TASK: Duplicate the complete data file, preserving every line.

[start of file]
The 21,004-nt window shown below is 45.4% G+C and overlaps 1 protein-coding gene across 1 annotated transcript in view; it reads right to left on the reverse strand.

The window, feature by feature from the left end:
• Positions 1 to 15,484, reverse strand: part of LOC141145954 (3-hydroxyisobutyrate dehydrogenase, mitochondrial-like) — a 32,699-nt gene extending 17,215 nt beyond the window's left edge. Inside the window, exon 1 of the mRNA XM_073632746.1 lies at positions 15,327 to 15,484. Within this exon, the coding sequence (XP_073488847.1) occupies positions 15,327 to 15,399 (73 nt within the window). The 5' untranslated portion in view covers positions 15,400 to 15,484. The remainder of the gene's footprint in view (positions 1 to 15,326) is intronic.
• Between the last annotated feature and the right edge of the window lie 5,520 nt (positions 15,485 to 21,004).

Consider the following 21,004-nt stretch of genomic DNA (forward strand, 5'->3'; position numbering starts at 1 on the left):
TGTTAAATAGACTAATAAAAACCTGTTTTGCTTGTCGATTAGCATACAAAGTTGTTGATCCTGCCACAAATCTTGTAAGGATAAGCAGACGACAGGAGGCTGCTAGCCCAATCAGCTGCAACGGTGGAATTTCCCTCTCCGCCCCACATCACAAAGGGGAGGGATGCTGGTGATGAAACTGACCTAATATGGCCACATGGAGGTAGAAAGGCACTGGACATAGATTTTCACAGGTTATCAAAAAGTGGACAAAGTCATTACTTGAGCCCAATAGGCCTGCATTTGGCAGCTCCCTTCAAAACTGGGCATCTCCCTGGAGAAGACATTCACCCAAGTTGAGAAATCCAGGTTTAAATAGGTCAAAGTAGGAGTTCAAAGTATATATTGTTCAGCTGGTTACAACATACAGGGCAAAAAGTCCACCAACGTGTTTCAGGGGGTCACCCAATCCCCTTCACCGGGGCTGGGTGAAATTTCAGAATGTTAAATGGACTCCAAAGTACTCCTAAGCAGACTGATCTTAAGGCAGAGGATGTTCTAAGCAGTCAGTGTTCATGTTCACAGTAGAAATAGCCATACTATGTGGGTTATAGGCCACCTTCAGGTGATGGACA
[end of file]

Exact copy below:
The 21,004-nt window shown below is 45.4% G+C and overlaps 1 protein-coding gene across 1 annotated transcript in view; it reads right to left on the reverse strand.

The window, feature by feature from the left end:
• Positions 1 to 15,484, reverse strand: part of LOC141145954 (3-hydroxyisobutyrate dehydrogenase, mitochondrial-like) — a 32,699-nt gene extending 17,215 nt beyond the window's left edge. Inside the window, exon 1 of the mRNA XM_073632746.1 lies at positions 15,327 to 15,484. Within this exon, the coding sequence (XP_073488847.1) occupies positions 15,327 to 15,399 (73 nt within the window). The 5' untranslated portion in view covers positions 15,400 to 15,484. The remainder of the gene's footprint in view (positions 1 to 15,326) is intronic.
• Between the last annotated feature and the right edge of the window lie 5,520 nt (positions 15,485 to 21,004).

Consider the following 21,004-nt stretch of genomic DNA (forward strand, 5'->3'; position numbering starts at 1 on the left):
TGTTAAATAGACTAATAAAAACCTGTTTTGCTTGTCGATTAGCATACAAAGTTGTTGATCCTGCCACAAATCTTGTAAGGATAAGCAGACGACAGGAGGCTGCTAGCCCAATCAGCTGCAACGGTGGAATTTCCCTCTCCGCCCCACATCACAAAGGGGAGGGATGCTGGTGATGAAACTGACCTAATATGGCCACATGGAGGTAGAAAGGCACTGGACATAGATTTTCACAGGTTATCAAAAAGTGGACAAAGTCATTACTTGAGCCCAATAGGCCTGCATTTGGCAGCTCCCTTCAAAACTGGGCATCTCCCTGGAGAAGACATTCACCCAAGTTGAGAAATCCAGGTTTAAATAGGTCAAAGTAGGAGTTCAAAGTATATATTGTTCAGCTGGTTACAACATACAGGGCAAAAAGTCCACCAACGTGTTTCAGGGGGTCACCCAATCCCCTTCACCGGGGCTGGGTGAAATTTCAGAATGTTAAATGGACTCCAAAGTACTCCTAAGCAGACTGATCTTAAGGCAGAGGATGTTCTAAGCAGTCAGTGTTCATGTTCACAGTAGAAATAGCCATACTATGTGGGTTATAGGCCACCTTCAGGTGATGGACA